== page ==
If it’s attention they wanted, BlackBerry makers Research In Motion have got it.
The company had technology journalists around the world scratching their heads at the beginning of this week trying to work out who was behind a bizarre stunt outside a Sydney Apple store.
The stunt took place back on April 22, when a black bus with the words ‘wake up’ emblazoned on the side pulled up outside the store. A group of people dressed in black proceeded to exit the bus, waving identical ‘wake up’ signs and chanting, of course, ‘wake up’.
A blogger posted footage of the incident, claiming he’d been outside the store playing with a new purchase – despite the fact it was raining – and further searches turned up a website with the same slogan and a countdown clock.
The finger of blame initially swung to Samsung on account of their ads poking fun at Apple, and because they had a new Galaxy device due out in the next few days (more on that later).
Samsung denied it, though, and shortly afterwards analysis of code on the website yielded a link to Research In Motion, and they finally put their hands up.
The company has promised a reveal on May 7 that will ‘aim to provoke conversation on what ‘being in business’ means in Australia’ – but with reaction to the stunt lukewarm at best, it had better be pretty darn provocative.
Speaking of hype, Samsung unveiled its Galaxy S III smartphone this week at an unpacking event in London. Local journalists were offered breakfast in bed as an incentive to get up and watch the event – at 6am our time – and from the moment the London Metropolitan Orchestra appeared on screen it was clear Samsung weren’t mucking about.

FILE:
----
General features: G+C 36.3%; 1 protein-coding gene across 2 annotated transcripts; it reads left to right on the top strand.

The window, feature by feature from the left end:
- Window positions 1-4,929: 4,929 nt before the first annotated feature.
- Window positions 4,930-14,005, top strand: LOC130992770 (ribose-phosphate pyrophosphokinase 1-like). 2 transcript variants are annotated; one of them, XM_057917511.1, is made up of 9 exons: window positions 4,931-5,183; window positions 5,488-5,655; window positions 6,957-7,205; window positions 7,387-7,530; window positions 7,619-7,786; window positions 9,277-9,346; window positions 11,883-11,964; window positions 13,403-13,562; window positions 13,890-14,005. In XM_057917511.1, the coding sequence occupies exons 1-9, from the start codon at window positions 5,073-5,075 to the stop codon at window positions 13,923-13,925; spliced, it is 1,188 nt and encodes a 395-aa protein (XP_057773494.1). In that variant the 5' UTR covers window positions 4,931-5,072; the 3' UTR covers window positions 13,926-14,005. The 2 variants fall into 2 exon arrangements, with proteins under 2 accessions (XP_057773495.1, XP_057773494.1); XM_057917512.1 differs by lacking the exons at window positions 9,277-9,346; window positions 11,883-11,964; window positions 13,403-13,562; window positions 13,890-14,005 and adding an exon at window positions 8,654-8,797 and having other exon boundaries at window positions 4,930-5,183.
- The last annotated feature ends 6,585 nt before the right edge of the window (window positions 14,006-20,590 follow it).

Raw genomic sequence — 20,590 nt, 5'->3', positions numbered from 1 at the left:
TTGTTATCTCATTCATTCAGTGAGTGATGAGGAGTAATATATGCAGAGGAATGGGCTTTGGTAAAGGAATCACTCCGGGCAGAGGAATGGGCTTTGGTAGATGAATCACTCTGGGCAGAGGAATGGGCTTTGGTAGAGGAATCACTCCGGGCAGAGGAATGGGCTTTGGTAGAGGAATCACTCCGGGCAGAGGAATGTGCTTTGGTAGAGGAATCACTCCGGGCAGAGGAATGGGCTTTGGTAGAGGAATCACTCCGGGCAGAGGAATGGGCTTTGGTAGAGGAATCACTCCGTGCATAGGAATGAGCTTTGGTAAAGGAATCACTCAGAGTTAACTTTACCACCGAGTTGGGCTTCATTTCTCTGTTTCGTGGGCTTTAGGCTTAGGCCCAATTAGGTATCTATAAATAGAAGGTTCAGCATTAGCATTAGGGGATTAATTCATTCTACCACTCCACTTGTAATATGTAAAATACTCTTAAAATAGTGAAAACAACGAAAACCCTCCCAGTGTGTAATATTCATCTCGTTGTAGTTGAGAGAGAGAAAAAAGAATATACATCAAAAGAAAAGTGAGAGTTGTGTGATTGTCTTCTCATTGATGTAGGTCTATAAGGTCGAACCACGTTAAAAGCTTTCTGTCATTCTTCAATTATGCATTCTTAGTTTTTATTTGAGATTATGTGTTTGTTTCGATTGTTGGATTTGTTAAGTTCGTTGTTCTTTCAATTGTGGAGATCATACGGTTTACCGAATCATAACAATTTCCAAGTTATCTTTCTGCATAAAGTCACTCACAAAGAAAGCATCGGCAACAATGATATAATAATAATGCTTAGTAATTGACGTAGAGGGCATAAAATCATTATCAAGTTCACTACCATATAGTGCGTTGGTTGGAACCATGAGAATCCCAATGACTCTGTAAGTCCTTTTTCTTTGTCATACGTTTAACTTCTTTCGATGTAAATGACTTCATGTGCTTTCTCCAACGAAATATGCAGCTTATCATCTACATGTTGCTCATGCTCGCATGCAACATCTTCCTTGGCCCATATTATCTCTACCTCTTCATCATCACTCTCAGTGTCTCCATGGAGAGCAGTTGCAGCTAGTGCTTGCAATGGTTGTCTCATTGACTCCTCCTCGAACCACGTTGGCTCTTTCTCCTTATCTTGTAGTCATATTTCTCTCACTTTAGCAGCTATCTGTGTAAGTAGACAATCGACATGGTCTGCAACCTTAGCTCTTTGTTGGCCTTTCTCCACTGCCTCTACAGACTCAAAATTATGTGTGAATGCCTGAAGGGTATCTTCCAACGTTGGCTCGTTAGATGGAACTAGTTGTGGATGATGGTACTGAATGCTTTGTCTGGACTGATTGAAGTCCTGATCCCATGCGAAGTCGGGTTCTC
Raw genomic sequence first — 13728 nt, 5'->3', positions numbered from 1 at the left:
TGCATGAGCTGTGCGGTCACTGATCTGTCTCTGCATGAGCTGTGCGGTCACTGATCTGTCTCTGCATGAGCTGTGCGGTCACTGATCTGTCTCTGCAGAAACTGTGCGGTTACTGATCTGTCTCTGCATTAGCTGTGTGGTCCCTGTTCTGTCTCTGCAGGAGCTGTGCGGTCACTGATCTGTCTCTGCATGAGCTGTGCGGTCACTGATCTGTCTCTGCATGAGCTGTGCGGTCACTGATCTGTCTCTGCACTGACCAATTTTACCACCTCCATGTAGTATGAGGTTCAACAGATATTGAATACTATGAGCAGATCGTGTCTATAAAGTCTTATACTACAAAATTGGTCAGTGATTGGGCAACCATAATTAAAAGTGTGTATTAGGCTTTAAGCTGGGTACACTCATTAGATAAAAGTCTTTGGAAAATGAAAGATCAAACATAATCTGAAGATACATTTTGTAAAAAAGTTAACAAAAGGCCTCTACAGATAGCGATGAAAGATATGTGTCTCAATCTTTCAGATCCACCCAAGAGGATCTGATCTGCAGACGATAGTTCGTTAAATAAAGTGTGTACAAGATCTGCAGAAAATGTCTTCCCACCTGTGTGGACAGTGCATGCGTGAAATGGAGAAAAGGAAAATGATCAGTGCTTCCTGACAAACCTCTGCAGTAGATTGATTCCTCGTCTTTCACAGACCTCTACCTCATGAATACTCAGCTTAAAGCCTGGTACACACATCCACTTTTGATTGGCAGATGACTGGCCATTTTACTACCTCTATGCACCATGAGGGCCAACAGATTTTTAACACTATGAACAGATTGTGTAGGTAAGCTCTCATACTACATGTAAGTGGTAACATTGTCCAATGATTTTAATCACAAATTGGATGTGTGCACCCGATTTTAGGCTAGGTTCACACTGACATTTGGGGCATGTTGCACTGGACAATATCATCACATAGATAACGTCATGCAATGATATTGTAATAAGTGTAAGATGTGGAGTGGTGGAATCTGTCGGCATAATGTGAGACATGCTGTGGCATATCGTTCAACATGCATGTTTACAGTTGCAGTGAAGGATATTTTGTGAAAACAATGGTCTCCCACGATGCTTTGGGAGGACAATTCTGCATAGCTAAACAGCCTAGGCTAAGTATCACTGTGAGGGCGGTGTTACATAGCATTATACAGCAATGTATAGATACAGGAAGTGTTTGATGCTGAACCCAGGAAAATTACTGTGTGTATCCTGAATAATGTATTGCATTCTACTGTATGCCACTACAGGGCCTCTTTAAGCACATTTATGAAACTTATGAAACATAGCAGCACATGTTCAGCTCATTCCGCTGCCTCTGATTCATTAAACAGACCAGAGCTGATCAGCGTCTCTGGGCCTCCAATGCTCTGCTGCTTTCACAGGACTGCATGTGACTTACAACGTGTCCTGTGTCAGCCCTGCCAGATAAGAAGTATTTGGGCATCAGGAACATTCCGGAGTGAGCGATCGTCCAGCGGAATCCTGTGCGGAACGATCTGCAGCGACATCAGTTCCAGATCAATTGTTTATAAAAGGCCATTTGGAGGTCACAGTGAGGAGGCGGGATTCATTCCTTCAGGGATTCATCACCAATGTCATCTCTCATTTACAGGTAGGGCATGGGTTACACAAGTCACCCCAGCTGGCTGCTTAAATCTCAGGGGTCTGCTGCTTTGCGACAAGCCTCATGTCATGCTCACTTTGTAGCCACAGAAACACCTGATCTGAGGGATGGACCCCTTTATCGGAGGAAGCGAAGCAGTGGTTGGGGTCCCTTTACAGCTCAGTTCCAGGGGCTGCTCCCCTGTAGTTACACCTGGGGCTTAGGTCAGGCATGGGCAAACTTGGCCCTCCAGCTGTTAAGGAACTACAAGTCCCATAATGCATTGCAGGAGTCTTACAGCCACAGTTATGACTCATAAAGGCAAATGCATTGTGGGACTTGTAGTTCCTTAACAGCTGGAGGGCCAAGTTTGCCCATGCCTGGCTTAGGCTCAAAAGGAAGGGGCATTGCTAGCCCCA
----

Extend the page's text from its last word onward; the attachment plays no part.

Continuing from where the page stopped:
The presenters swept across the grand stage like they were giving out Oscars, but thankfully kept their speeches (relatively) short and to the point. The device has its own voice control feature, similar to Siri in the iPhone 4S, but also has a facial recognition feature that keeps the screen on as long as the user is looking at it, as well as a motion detection feature, which recognises when the device is being picked up or held to the user’s ear.
We can’t say how well it stacks up against the competition just yet, but the good news is we don’t have to wait too long, with the Galaxy S III due out here by the end of this month.
On Monday we saw the selection of the team to represent New Zealand at the Microsoft Imagine Cup Worldwide Finals, being held in Sydney in July.
Having participated as a preliminary judge on Sunday I was pleased to see Team Mobile Eye get through, as their system seemed to offer the best combination of innovation and practicality.
Having said that, some of the other teams had outstanding ideas, including an online system for ‘rounding up’ online purchases and donating the change to charity, and a platform for apps using thought pattern sensors to help developers build tools for people with physical disabilities. The passion of the students was great to experience and I couldn’t help but get excited about what the future holds for the New Zealand tech industry.
Over in Australia, the government has made a move on the issue of technology price gouging, launching an inquiry with Apple and Microsoft (among others) into the reason consumers and businesses seem to pay more for content and software downloads than users in the US and other countries. Although the same trend has been noted here, our ICT Minister Amy Adams has indicated she’s unlikely to match the move.
And finally, the mobile payment space is heating up, with Telecom announcing an Auckland trial only to be trumped by 2degrees actually rolling out a service in Wellington. We can’t wait to see this technology catch on as it’s infuriating to have to fumble through change or whip out the EFTPOS card just to pay $2.99 for a drink at the dairy.
Have a great weekend everyone! We’ll be back Monday.